I’m back in Washington and pretty much recovered from traveling to and from Libya for a conference on that country’s terrorist rehabilitation program. I should note that the trip would have been impossible until 2006, when the United States restored diplomatic relations with Libya after a 27-year break and following a two-and-a-half year diplomatic process. While the trip itself felt like an extended advertisement for Libya’s heir apparent, Saif al-Islam Qaddafi, it’s worth noting that the terrorists who have gone through Libya’s rehabilitation program don’t seem to have de-radicalized so much as they have simply made a deal with the Libyan government not to fight against Tripoli anymore. There was no categorical renunciation of violence, rather one limited to a renunciation of violence against the Qaddafi regime and the Libyan state.
For one, the religious scholar who oversees the rehabilitation program, Sheikh Ali Salabi, evaded questions from the assembled group of foreign scholars and think-tankers about the new religious views he had promoted among militants on the permissibility of fighting against the United States or any other “occupier” in Iraq, Afghanistan, or elsewhere.
Second, for the most part, the militants we were able to talk to did, in fact, have conditions that would lead them to take up violence against the Libyan state again. Combined with Salabi’s evasions on the question of fighting elsewhere and their own familiar criticisms of U.S. policy in the Middle East, I got the impression that these militants haven’t so much as made some sort of intellectual conversion into renouncing violence as a method of political change as they have constructed an intellectual edifice justifying a deal with the Libyan government.
This perception seemed to be confirmed by the rambling lecture given us by the head of Libya’s internal security organization, where he claimed that the militants had recognized the error of their interpretation of Islam and the truth of Qaddafi’s own interpretation. Also included in the security chief’s remarks were several gratuitous attacks on secularism, as well as bizarre claims that there were no “infidels” in Libya and that Libya had ideal religious freedom since it is governed by Qaddafi’s correct interpretation of Islam.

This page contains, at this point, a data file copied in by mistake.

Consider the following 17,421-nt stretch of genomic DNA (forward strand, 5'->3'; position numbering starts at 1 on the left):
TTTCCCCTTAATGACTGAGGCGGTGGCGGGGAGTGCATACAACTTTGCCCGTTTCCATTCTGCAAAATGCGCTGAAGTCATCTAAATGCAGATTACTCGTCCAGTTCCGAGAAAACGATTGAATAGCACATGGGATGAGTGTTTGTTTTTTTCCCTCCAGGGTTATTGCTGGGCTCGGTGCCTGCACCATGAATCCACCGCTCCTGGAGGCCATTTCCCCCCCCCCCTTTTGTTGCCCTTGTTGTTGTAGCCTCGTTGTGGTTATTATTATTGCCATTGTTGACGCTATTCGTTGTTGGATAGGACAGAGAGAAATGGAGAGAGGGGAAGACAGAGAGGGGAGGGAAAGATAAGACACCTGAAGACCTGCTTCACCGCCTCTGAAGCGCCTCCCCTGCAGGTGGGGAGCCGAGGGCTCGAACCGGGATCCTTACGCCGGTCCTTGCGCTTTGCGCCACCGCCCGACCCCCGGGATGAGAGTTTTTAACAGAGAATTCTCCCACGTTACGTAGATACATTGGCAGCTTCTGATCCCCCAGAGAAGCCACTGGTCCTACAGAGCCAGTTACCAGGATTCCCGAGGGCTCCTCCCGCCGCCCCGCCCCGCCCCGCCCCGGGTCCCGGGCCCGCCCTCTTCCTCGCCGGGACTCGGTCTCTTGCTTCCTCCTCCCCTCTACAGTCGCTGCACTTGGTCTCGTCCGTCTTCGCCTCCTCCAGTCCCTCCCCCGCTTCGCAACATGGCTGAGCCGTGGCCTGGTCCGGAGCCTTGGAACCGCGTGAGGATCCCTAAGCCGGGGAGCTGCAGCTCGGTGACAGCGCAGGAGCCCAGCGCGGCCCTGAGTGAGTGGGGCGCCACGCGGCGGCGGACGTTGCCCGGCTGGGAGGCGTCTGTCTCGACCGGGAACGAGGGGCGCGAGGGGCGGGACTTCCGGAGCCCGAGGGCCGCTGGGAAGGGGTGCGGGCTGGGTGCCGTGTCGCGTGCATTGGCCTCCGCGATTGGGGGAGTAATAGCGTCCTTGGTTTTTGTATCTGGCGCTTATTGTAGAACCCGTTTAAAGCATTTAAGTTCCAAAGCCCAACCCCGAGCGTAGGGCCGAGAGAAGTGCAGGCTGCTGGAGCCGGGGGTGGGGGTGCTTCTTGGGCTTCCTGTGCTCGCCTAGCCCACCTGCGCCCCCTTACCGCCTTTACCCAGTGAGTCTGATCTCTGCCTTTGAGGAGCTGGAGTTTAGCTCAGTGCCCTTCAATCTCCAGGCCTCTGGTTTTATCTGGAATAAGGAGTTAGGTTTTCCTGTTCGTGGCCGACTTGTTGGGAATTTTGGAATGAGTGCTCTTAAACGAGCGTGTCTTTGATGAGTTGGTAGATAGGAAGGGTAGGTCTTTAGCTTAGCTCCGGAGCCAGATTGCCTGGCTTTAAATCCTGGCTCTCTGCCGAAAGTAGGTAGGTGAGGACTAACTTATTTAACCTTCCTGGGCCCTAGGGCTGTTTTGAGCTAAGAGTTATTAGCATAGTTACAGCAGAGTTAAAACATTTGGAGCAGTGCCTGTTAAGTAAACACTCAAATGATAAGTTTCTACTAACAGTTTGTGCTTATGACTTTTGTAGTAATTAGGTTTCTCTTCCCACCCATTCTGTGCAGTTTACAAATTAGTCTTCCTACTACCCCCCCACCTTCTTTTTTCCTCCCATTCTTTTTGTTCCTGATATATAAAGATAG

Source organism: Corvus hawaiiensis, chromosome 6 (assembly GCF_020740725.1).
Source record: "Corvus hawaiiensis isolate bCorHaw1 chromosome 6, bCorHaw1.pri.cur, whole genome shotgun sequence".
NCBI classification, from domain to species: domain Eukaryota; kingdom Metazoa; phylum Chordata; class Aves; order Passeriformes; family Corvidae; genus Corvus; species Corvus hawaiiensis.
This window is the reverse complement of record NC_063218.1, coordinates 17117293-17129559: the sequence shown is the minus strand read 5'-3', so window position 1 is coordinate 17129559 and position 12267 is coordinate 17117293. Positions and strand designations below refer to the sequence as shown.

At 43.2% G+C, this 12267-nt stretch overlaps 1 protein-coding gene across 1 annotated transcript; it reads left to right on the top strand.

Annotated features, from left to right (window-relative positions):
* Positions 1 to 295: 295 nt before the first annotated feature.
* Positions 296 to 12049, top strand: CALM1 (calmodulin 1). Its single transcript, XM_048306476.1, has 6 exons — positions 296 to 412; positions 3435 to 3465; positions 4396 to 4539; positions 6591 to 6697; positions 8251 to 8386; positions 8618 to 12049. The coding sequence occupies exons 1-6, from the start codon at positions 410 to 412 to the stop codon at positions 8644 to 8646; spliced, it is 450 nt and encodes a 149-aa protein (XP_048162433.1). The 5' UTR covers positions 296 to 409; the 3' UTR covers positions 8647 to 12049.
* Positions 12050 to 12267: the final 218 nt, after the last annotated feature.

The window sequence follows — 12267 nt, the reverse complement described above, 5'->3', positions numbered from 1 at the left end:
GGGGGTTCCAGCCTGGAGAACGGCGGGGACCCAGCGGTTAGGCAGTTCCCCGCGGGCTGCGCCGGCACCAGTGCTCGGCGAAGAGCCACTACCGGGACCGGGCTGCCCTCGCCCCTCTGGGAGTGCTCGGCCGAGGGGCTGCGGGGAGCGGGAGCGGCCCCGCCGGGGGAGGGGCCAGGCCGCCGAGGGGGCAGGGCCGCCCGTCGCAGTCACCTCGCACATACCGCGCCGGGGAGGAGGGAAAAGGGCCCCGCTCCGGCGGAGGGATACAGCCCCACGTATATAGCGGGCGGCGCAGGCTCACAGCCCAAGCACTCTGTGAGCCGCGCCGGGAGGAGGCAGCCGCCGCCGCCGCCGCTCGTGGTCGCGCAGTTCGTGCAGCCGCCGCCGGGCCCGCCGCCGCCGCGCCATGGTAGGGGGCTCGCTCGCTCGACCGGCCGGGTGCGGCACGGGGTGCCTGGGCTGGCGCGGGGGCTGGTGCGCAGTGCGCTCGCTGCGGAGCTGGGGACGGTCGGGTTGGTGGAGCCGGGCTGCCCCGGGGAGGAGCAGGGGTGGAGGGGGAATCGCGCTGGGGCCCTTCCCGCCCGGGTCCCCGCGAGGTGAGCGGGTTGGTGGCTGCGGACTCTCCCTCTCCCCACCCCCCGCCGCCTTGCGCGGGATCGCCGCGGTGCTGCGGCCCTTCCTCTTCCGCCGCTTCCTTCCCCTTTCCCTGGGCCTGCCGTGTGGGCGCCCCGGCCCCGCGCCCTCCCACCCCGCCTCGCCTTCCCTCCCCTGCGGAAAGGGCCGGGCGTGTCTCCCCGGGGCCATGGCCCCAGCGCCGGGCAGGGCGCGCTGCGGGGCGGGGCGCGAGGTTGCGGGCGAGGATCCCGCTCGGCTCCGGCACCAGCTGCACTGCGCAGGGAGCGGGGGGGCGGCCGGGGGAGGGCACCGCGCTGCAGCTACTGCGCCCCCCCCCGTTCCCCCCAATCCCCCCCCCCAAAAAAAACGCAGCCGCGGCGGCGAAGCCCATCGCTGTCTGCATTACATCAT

There’s a certain irony to the way the Libyans presented their claims to fronting a successful terrorist rehabilitation program — they were employing the very means the terrorists used to justify violence against the regime. That is, the presenters claimed that the group had an incorrect and false interpretation of Islam — which is exactly what the militant group claimed of the Libyan government to justify rebelling against it. So the program remains stuck in a narrow and futile debate of what is or is not “true Islam.”
This view was confirmed, to me at least, by the press conference marking the release of some 200-plus prisoners from Libyan prisons we were trucked off to following the security chief’s presentation. Both Saif al-Islam Qaddafi’s opening remarks and the militants’ were conducted in the same narrow space of religion, and the militants included some remarks on the Danish Mohammad cartoon controversy that could only be interpreted as blackmail — i.e., don’t offend us or we’ll start blowing things up again.
Combined, these remarks signaled to me a narrowing of the ideological distance between the regime and the militants. It’d be wrong to say the regime is “giving in” in some sense to the religious ideology of the militants since Qaddafi has always incorporated religion into his eccentric and idiosyncratic ideology, but I did get the sense both the government and militants were determined to keep acceptable political discourse in the narrow confines of religion. Finally, the next day we went to the Libyan prison where a large number of these prisoners were being held to witness their release. Of the 200-plus prisoners released, an official told us, some 85 had been detained either in Iraq or in transit to fight there. Combined with the previous day’s experiences and evasiveness we received on the question of Libyans fighting abroad, I came to the conclusion that these prisoners haven’t been de-radicalized at all; rather, they have simply been induced by means unknown to give up (at least for now) violence in Libya and against the Qaddafi regime. (As Human Rights Watch noted, a number of the prisoners released had been held arbitrarily by the Libyan regime even after formal acquittal by the court system.) They still hold radical political views but have decided, temporarily at least, not to implement those views by violence domestically.
Labeling this rehabilitation program a “deradicalization” program is a misnomer that plays upon the faulty and quite frankly bigoted division of people of Muslim religious background into “radicals” (people who blow stuff up) and “moderates” (people who don’t blow stuff up). Either way, if you’re born into a Muslim religious background, this view implies, we view you as intrinsically and essentially conservative and concerned above all else with your presumed religion.
This view is reactionary, and cedes the political playing field to religious conservatives and regional dictators. Neither the United States nor progressives should make such a concession to the agendas of these players.